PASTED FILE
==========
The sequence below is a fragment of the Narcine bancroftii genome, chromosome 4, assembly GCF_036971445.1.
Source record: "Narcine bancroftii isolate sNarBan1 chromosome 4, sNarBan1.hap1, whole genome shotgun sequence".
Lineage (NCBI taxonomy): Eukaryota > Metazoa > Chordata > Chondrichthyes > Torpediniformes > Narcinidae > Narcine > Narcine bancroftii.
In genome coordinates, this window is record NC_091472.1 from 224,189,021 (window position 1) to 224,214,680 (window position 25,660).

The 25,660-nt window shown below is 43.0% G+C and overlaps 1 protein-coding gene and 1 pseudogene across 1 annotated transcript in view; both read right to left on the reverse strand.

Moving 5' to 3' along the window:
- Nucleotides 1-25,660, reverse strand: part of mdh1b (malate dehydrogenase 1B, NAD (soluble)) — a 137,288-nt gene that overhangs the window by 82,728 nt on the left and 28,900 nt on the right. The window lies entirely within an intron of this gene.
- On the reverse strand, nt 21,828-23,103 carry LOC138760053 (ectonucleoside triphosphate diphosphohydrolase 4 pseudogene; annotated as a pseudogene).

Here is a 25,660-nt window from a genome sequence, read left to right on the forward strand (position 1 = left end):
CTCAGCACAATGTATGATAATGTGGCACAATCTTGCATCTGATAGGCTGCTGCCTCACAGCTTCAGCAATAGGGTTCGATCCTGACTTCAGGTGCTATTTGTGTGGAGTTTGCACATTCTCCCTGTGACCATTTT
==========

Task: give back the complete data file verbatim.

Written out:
The sequence below is a fragment of the Narcine bancroftii genome, chromosome 4, assembly GCF_036971445.1.
Source record: "Narcine bancroftii isolate sNarBan1 chromosome 4, sNarBan1.hap1, whole genome shotgun sequence".
Lineage (NCBI taxonomy): Eukaryota > Metazoa > Chordata > Chondrichthyes > Torpediniformes > Narcinidae > Narcine > Narcine bancroftii.
In genome coordinates, this window is record NC_091472.1 from 224,189,021 (window position 1) to 224,214,680 (window position 25,660).

The 25,660-nt window shown below is 43.0% G+C and overlaps 1 protein-coding gene and 1 pseudogene across 1 annotated transcript in view; both read right to left on the reverse strand.

Moving 5' to 3' along the window:
- Nucleotides 1-25,660, reverse strand: part of mdh1b (malate dehydrogenase 1B, NAD (soluble)) — a 137,288-nt gene that overhangs the window by 82,728 nt on the left and 28,900 nt on the right. The window lies entirely within an intron of this gene.
- On the reverse strand, nt 21,828-23,103 carry LOC138760053 (ectonucleoside triphosphate diphosphohydrolase 4 pseudogene; annotated as a pseudogene).

Here is a 25,660-nt window from a genome sequence, read left to right on the forward strand (position 1 = left end):
CTCAGCACAATGTATGATAATGTGGCACAATCTTGCATCTGATAGGCTGCTGCCTCACAGCTTCAGCAATAGGGTTCGATCCTGACTTCAGGTGCTATTTGTGTGGAGTTTGCACATTCTCCCTGTGACCATTTT